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EN 1.5682 (X10Ni9) Nickel Steel

EN 1.5682 steel is an alloy steel formulated for primary forming into wrought products. Cited properties are appropriate for the quenched and tempered condition. 1.5682 is the EN numeric designation for this material. X10Ni9 is the EN chemical designation.

It has a very high base cost among EN wrought alloy steels. In addition, it has a very high electrical conductivity and a moderately high density.

The graph bars on the material properties cards below compare EN 1.5682 steel to: EN wrought alloy steels (top), all iron alloys (middle), and the entire database (bottom). A full bar means this is the highest value in the relevant set. A half-full bar means it's 50% of the highest, and so on.

Mechanical Properties

Brinell Hardness

230

Elastic (Young's, Tensile) Modulus

190 GPa 27 x 106 psi

Elongation at Break

21 %

Fatigue Strength

400 MPa 58 x 103 psi

Impact Strength: V-Notched Charpy

68 J 50 ft-lb

Poisson's Ratio

0.29

Shear Modulus

72 GPa 11 x 106 psi

Shear Strength

480 MPa 70 x 103 psi

Tensile Strength: Ultimate (UTS)

770 MPa 110 x 103 psi

Tensile Strength: Yield (Proof)

570 MPa 83 x 103 psi

Thermal Properties

Latent Heat of Fusion

260 J/g

Maximum Temperature: Mechanical

430 °C 800 °F

Melting Completion (Liquidus)

1450 °C 2650 °F

Melting Onset (Solidus)

1410 °C 2570 °F

Specific Heat Capacity

470 J/kg-K 0.11 BTU/lb-°F

Thermal Expansion

13 µm/m-K

Electrical Properties

Electrical Conductivity: Equal Volume

8.7 % IACS

Electrical Conductivity: Equal Weight (Specific)

9.8 % IACS

Otherwise Unclassified Properties

Base Metal Price

7.5 % relative

Density

7.9 g/cm3 500 lb/ft3

Embodied Carbon

2.3 kg CO2/kg material

Embodied Energy

31 MJ/kg 13 x 103 BTU/lb

Embodied Water

63 L/kg 7.5 gal/lb

Common Calculations

Resilience: Ultimate (Unit Rupture Work)

150 MJ/m3

Resilience: Unit (Modulus of Resilience)

870 kJ/m3

Stiffness to Weight: Axial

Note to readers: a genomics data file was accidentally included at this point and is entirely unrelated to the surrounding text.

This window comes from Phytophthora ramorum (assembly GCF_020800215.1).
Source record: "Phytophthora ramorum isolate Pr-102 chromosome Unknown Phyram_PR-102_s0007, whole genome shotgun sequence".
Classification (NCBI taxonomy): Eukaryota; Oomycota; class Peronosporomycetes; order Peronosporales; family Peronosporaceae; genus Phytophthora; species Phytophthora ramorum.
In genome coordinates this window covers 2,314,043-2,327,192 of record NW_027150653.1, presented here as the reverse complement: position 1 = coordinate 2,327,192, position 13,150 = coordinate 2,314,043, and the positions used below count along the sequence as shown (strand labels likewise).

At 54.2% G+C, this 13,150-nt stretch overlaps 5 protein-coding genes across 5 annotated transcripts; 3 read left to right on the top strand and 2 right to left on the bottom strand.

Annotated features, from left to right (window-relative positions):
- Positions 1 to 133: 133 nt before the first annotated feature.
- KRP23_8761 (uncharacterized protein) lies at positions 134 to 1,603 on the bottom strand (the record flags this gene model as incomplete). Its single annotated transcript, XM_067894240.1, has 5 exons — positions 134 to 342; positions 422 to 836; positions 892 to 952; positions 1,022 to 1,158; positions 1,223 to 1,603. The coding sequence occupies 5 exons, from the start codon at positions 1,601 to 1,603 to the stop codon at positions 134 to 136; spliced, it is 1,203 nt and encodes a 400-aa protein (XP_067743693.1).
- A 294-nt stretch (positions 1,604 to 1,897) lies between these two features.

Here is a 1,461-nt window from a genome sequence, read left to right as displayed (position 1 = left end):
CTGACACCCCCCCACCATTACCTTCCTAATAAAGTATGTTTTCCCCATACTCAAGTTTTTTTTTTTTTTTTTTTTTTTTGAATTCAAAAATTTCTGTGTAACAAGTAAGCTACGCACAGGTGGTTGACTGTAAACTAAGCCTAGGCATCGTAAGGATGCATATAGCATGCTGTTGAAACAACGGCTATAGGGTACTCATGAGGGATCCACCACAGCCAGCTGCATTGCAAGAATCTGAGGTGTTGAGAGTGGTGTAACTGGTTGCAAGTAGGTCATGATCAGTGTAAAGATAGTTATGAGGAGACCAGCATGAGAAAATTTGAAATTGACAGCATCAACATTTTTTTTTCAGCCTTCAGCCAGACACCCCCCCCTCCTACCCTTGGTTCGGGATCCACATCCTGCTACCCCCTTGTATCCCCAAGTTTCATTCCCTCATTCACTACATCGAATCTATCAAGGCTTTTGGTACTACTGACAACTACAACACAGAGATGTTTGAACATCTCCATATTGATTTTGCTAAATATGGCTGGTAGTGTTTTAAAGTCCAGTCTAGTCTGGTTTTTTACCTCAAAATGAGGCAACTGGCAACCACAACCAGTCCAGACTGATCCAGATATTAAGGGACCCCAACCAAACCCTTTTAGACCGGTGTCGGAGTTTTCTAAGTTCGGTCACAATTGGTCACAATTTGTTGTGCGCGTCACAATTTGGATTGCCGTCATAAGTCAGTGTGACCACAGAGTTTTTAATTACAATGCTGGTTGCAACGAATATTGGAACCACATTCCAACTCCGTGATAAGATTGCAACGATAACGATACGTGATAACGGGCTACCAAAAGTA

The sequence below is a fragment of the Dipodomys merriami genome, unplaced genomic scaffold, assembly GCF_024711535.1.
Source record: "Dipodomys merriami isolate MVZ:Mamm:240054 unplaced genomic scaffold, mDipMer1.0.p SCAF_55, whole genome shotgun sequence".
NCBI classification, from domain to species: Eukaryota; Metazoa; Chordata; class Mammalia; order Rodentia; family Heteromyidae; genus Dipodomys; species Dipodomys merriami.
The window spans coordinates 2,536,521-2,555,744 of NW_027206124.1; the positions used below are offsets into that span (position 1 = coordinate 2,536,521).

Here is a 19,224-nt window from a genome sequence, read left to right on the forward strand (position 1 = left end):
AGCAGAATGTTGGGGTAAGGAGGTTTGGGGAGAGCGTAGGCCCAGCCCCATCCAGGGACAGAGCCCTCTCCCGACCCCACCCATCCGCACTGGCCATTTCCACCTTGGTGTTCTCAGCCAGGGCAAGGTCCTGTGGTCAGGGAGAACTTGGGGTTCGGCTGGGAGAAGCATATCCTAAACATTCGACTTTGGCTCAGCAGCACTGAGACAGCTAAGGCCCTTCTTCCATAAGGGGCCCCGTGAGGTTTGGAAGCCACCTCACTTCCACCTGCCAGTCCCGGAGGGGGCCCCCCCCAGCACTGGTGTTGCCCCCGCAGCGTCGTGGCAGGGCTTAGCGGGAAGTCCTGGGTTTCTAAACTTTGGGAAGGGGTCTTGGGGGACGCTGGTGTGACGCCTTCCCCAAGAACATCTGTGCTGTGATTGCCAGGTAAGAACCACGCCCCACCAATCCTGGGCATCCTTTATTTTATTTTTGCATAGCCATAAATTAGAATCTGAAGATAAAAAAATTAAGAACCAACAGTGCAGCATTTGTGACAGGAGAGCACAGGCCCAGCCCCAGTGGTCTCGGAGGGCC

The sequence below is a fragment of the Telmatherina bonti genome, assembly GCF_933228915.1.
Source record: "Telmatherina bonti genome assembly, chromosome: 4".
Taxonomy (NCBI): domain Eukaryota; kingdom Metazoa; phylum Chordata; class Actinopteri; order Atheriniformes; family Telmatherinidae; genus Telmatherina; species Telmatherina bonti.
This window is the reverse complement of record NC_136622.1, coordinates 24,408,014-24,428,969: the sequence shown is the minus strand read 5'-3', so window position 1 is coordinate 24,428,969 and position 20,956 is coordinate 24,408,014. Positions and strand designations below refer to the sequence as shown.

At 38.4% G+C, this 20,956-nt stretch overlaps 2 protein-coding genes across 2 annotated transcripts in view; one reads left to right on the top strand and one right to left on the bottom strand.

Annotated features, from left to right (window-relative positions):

13 points

Stiffness to Weight: Bending

24 points

Strength to Weight: Axial

27 points

Strength to Weight: Bending

23 points

Thermal Shock Resistance

23 points

Alloy Composition

Among alloy steels, the composition of EN 1.5682 steel is notable for including vanadium (V) and copper (Cu). Vanadium has a strong hardening effect, but this effect is particularly sensitive to the type of tempering. Copper is used to improve corrosion resistance, and to add at least some degree of precipitation hardenability.

Iron (Fe) 88.7 to 91.1
Nickel (Ni) 8.5 to 9.5
Manganese (Mn) 0.3 to 0.8
Silicon (Si) 0.15 to 0.35
Copper (Cu) 0 to 0.3
Carbon (C) 0 to 0.13
Molybdenum (Mo) 0 to 0.1
Vanadium (V) 0 to 0.050
Phosphorus (P) 0 to 0.020
Sulfur (S) 0 to 0.0050

All values are % weight. Ranges represent what is permitted under applicable standards.

Followup Questions

Similar Alloys

Further Reading

EN 10216-4: Seamless steel tubes for pressure purposes - Technical delivery conditions - Part 4: Non-alloy and alloy steel tubes with specified low temperature properties

Pressure Vessels: External Pressure Technology, 2nd ed., Carl T. F. Ross, 2011

Manufacture and Uses of Alloy Steels, Henry D. Hibbard, 2005

Ferrous Materials: Steel and Cast Iron, Hans Berns and Werner Theisen, 2008

CRC Materials Science and Engineering Handbook, 4th ed., James F. Shackelford et al. (editors), 2015

Steels: Processing, Structure, and Performance, 2nd ed., George Krauss, 2015